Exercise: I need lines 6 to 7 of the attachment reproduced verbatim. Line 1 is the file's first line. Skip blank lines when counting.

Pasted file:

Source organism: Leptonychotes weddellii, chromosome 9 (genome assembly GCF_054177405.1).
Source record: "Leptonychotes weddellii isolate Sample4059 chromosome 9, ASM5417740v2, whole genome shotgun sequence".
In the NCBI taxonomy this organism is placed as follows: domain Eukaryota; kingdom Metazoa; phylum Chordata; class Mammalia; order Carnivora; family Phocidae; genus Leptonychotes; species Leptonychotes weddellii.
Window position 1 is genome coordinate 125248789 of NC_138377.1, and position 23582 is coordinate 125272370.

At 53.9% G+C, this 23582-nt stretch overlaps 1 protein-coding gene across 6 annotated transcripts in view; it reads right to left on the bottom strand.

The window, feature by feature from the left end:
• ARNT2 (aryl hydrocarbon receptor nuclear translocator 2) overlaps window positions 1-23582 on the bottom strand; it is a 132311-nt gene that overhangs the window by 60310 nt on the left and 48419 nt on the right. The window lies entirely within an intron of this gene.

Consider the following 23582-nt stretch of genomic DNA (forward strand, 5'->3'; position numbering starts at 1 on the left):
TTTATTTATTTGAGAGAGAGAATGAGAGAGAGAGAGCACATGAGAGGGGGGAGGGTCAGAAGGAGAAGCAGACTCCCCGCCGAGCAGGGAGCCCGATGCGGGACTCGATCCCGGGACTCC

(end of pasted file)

The window, feature by feature from the left end:
• ARNT2 (aryl hydrocarbon receptor nuclear translocator 2) overlaps window positions 1-23582 on the bottom strand; it is a 132311-nt gene that overhangs the window by 60310 nt on the left and 48419 nt on the right. The window lies entirely within an intron of this gene.